A very popular open source operating system that runs on a variety of hardware platforms including x86, Itanium, PowerPC, ARM and IBM's entire product line. Based on many design principles used in the Unix operating system, and thereby often called a "Unix clone" or "Unix variant," Linux is widely deployed as a server OS and as an embedded OS. For example, Linux runs in most of the servers on the Internet and in countless appliances and consumer electronics devices (see embedded Linux). In the desktop market, Linux has nowhere near the same penetration; however, it gains ground slowly and steadily.|
Linux is a multitasking, multiuser operating system that is known for its stability. Although modified by numerous people, its robustness stems from its Unix-like architecture that keeps peripheral software components isolated from the core software (the kernel).
Licensed under the GNU General Public License (GPL), Linux is the flagship product of the open source community (see open source and GNU General Public License). Numerous groups work on their own flavor of Linux, modifying it for various purposes, and several commercial organizations "distribute" Linux for a fee (see Linux distribution). Linux is an outstanding success because it embodies the major features of Unix in a modifiable open source package, including its compliance with the POSIX standard (see POSIX).
Not Just One User Interface
Linux employs the X Window rendering system for displaying data on screen. Because X Window provides only the basic window creation, it relies on third-party user interfaces to provide the window borders and buttons, menus, icons and desktop that users see and manipulate. KDE and GNOME are two of the most popular (see KDE and GNOME). A Linux distribution may include more than one user interface, all of which appear on screen somewhat similar to the Windows and Mac interfaces. See X Window.
From Minix to GNU/Linux
In 1990, Finnish computer science student Linus Torvalds created the Linux kernel (see kernel). He was inspired by Minix, a popular classroom teaching tool that was very close to Unix. Although Torvalds created the kernel, many of the supporting libraries, utilities and applications came from the GNU Project, which is why Linux is often designated as GNU/Linux. Over the years, a huge number of programmers have contributed to the GNU/Linux system. For more information, visit www.linux.com and www.gnu.com.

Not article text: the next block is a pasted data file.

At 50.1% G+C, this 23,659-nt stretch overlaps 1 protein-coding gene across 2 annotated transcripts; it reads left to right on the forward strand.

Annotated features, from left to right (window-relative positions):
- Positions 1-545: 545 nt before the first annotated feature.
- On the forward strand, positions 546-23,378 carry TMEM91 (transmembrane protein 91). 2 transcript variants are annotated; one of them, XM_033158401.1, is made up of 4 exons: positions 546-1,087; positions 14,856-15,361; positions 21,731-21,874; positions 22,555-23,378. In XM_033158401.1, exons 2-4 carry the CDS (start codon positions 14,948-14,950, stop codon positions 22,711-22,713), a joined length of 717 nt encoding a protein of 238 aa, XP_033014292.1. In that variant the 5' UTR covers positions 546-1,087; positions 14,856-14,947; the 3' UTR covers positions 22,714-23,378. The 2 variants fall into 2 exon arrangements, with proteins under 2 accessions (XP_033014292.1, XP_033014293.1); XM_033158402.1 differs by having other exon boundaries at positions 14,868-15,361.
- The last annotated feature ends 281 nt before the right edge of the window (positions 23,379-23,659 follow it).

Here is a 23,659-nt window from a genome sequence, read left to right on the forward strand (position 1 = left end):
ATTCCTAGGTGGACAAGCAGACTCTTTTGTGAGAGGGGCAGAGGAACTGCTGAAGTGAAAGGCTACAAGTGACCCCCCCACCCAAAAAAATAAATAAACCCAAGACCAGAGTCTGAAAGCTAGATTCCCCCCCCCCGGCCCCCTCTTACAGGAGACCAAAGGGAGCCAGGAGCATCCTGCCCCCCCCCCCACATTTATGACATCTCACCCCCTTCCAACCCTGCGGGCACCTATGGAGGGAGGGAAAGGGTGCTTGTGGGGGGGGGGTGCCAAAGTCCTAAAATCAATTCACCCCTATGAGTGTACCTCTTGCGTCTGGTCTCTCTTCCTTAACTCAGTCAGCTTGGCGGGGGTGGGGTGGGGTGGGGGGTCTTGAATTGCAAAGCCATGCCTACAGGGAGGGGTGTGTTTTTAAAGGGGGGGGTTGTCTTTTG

Torvalds maintains the official Linux kernel, which continually integrates patches and enhancements from the Linux community. For more information, visit www.kernel.org.
Linux Is Really "Lee-Nooks"
If you lived in Finland, you would say "lee-nooks" because Linus is pronounced "lee-noose." Since the English pronounce Linus as "line-iss," some call it "line-icks." More common is "lynn-icks," which splits the difference. No matter how you say it, Linux is very popular. See embedded Linux, KDE, GNOME, X Window, Lintel, Minix, Ubuntu, SuSE Linux, UnitedLinux, GNU, open source, Linux Foundation, Trinux, SCO and Red Hat.
This innovative Linux appliance from Net Integration Technologies packs a lot into a small box. Running the Nitix OS, it includes built-in Web, e-mail, VPN and remote access servers, a firewall and file and print services for Windows, Mac and Linux. It connects two ISPs to the LAN and provides automatic failover if one goes down. (Image courtesy of Net Integration Technologies Inc., www.nitix.com)
In 2005, System76 was the first hardware vendor to offer packaged Linux laptops, desktops and servers. This laptop comes with the Ubuntu version of Linux and a variety of applications that most people use all the time (see
The Linux mascot happens to be a penguin, and the penguin is everywhere, even on an iPod. iPodLinux is an open source project that enables the iPod to boot up into a tiny version of Linux. (Image courtesy of the iPodLinux Project, www.ipodlinux.org)